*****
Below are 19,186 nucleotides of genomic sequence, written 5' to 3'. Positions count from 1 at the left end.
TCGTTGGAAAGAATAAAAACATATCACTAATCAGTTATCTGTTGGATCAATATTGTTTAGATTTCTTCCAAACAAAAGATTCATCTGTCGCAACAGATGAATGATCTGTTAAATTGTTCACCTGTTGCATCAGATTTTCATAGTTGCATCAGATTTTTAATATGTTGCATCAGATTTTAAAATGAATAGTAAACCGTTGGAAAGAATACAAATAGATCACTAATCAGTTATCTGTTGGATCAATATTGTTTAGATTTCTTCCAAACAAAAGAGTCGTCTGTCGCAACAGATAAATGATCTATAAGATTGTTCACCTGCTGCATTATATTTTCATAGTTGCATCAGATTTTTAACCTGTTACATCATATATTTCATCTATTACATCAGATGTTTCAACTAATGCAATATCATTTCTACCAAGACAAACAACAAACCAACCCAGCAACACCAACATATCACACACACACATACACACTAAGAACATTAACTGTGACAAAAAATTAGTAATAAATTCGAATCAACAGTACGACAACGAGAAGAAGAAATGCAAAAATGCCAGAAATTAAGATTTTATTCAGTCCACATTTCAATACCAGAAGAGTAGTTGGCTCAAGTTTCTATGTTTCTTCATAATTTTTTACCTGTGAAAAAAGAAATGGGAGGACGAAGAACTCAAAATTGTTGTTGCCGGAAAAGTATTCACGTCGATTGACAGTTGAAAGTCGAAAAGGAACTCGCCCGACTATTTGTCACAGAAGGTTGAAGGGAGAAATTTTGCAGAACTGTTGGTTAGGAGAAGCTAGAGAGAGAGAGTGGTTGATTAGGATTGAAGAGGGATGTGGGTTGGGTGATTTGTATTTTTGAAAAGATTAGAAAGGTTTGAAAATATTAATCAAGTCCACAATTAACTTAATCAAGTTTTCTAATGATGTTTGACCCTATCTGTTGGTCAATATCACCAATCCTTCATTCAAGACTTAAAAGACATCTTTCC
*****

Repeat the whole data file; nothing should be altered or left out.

Below are 19,186 nucleotides of genomic sequence, written 5' to 3'. Positions count from 1 at the left end.
TCGTTGGAAAGAATAAAAACATATCACTAATCAGTTATCTGTTGGATCAATATTGTTTAGATTTCTTCCAAACAAAAGATTCATCTGTCGCAACAGATGAATGATCTGTTAAATTGTTCACCTGTTGCATCAGATTTTCATAGTTGCATCAGATTTTTAATATGTTGCATCAGATTTTAAAATGAATAGTAAACCGTTGGAAAGAATACAAATAGATCACTAATCAGTTATCTGTTGGATCAATATTGTTTAGATTTCTTCCAAACAAAAGAGTCGTCTGTCGCAACAGATAAATGATCTATAAGATTGTTCACCTGCTGCATTATATTTTCATAGTTGCATCAGATTTTTAACCTGTTACATCATATATTTCATCTATTACATCAGATGTTTCAACTAATGCAATATCATTTCTACCAAGACAAACAACAAACCAACCCAGCAACACCAACATATCACACACACACATACACACTAAGAACATTAACTGTGACAAAAAATTAGTAATAAATTCGAATCAACAGTACGACAACGAGAAGAAGAAATGCAAAAATGCCAGAAATTAAGATTTTATTCAGTCCACATTTCAATACCAGAAGAGTAGTTGGCTCAAGTTTCTATGTTTCTTCATAATTTTTTACCTGTGAAAAAAGAAATGGGAGGACGAAGAACTCAAAATTGTTGTTGCCGGAAAAGTATTCACGTCGATTGACAGTTGAAAGTCGAAAAGGAACTCGCCCGACTATTTGTCACAGAAGGTTGAAGGGAGAAATTTTGCAGAACTGTTGGTTAGGAGAAGCTAGAGAGAGAGAGTGGTTGATTAGGATTGAAGAGGGATGTGGGTTGGGTGATTTGTATTTTTGAAAAGATTAGAAAGGTTTGAAAATATTAATCAAGTCCACAATTAACTTAATCAAGTTTTCTAATGATGTTTGACCCTATCTGTTGGTCAATATCACCAATCCTTCATTCAAGACTTAAAAGACATCTTTCC